5. Start reading about Italy. The style of a Seeing and Savoring Italy trip begins with a desire to enjoy traveling in Italy on all levels and pre-departure information shouldn’t be limited to operational activities only. It’s important to get travel tips on what type of clothes to bring and how to exchange your money but it’s also important to have a general knowledge of the history, geography, language and people. Knowing this will help you sort through all the tourist babble.

Alpha Italy

bestofitalyThere are some things in Italy that are over the top, the star of the group, the best investment, the cherry on the sundae, the most dominant person, place or thing you can see in Italy. I get asked ‘What is your favorite thing to do in Italy?” all the time and I tend to want to say everything because for the most part it’s true. Italy is the gastronomic epicenter of the world and 60% of the world’s most important works of art are in Italy with almost half of those in the city of Florence. Traveling in Italy will take you down Roman roads, past castles with Celtic altars and Etruscan ruins, through medieval walled cities and alpine lakes, visiting Renaissance chapels and Gothic cathedrals into family trattorie, vineyards and orchards to experience the food of Popes, princes, pilgrims and kings and wanting more.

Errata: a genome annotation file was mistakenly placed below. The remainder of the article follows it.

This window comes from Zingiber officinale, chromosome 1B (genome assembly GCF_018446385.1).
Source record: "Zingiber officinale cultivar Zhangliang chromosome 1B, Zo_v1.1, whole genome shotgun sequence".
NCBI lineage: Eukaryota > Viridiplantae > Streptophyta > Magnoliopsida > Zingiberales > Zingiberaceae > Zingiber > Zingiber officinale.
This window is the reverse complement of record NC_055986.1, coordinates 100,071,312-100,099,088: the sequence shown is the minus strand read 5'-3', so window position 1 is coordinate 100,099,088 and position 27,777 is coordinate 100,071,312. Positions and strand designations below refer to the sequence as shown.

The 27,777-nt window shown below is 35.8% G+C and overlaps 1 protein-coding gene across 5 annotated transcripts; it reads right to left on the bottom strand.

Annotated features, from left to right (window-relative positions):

It’s hard not to have the best time seeing and savoring Italy but it can happen. Many Americans have a narrowly defined, commercialized view of the people, places and food of Italy and pre-packaged tours often result in a show and tell version that can be less satisfying. If you’re planning a trip to Italy, take some time to “get off the bus”. There should be no excuse to come back from a trip to Italy boasting about the most wonderful food you ate, wine you drank and what you saw.

Here are some of our favorite alpha experiences traveling in Northern Italy, Tuscany and Umbria. Some are on and some are off the tourist flow. They are in no particular order and are just the beginning of your tour of a land perfectly constructed for the enjoyment of man. Where even after 15+ years and 15,000+ miles seeing and savoring Italy makes me come back for more.

Driving le strade dei vini  e sapori, the wine and food routes of Italy

Seeing 1800 statutes up on the roof of the Milan Duomo and the baptismal pools of the paleo-Christian archeological site hidden below

Stopping at an aperitivo bar in Milan for a struzzichini (nibble) and Campari and Soda

The Obika Mozzarella bar in La Rinascente  and window shopping on Via Monte Napoleone in Milan

An afternoon spent at Castello Sforza in Milan

The luminous crystal roof of the Galleria Vittorio Emanuele in Milan centro

The Navigli canal district of Milan

Visit to CityLife,  Milan’s newest shopping and business district

Michelangelo Caprese

A dinner of costoletta alla Milanese and an authentic Milanese risotto

A plate of Milanese Osso bucco

An authentic Margherita pizza

Eating panforte in Siena

Panoramic landscape of The Chapel of the Madonna di Vitaleta near San Quirico d’Orcia in Tuscany

A bowl of Tuscan ribollita

A panzanella salad

A summer afternoon spent at the lake side resort town of Sirmione near Lake Garda stopping at every gelateria

Walking the promenade of Bellagio

Eating lavarello, a type of whitefish, on the shores of Lake Como

Off the tourist radar to see the Roman ruins of Veleia near Castell’d’Arquato near Parma

Tuscan crostini di fegato and fettunta

A panzerroti, a pocket of soft billowy dough that tastes like a closed pizza, down the street from Milan’s Duomo at Luini’s panificio